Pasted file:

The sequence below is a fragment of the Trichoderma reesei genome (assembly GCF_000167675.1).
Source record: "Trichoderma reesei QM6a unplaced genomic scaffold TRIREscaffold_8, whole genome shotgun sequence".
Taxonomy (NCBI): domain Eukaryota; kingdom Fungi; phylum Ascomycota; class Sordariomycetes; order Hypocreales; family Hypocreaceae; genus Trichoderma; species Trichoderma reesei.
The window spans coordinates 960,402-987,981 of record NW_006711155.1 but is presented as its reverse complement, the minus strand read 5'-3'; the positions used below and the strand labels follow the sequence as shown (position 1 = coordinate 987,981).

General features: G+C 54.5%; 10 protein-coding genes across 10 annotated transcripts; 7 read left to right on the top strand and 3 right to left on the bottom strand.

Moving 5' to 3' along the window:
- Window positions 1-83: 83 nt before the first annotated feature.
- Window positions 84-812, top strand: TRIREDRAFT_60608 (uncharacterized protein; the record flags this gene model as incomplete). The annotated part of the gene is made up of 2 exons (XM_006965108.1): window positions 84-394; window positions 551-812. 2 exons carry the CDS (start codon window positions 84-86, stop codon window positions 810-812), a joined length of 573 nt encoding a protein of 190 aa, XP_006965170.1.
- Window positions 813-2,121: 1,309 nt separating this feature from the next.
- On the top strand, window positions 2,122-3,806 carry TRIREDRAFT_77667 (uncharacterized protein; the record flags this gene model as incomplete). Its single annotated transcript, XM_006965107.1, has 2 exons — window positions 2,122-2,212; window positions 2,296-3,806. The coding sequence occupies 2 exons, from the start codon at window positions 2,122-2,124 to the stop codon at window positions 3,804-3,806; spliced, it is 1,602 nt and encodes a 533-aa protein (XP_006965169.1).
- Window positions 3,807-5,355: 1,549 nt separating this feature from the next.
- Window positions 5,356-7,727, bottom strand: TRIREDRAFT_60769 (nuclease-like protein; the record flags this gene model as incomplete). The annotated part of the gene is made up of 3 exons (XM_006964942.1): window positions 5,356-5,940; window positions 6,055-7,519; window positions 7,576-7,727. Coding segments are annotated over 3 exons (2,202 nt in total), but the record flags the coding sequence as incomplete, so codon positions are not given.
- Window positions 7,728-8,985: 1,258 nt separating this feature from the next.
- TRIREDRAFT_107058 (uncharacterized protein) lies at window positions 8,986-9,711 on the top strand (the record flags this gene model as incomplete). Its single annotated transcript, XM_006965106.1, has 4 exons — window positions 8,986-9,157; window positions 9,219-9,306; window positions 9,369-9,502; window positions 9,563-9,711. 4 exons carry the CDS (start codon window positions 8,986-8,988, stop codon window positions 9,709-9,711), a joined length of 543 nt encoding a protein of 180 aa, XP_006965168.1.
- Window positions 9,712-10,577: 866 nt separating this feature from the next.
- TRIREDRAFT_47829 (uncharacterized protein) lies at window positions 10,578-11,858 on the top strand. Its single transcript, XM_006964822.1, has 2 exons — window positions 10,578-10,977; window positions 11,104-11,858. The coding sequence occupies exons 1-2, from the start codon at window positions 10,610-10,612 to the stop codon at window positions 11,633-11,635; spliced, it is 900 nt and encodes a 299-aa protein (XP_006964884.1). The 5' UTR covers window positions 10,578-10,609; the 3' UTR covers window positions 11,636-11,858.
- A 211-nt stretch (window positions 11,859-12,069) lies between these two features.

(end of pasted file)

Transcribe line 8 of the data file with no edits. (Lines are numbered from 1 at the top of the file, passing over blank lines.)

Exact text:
- Window positions 84-812, top strand: TRIREDRAFT_60608 (uncharacterized protein; the record flags this gene model as incomplete). The annotated part of the gene is made up of 2 exons (XM_006965108.1): window positions 84-394; window positions 551-812. 2 exons carry the CDS (start codon window positions 84-86, stop codon window positions 810-812), a joined length of 573 nt encoding a protein of 190 aa, XP_006965170.1.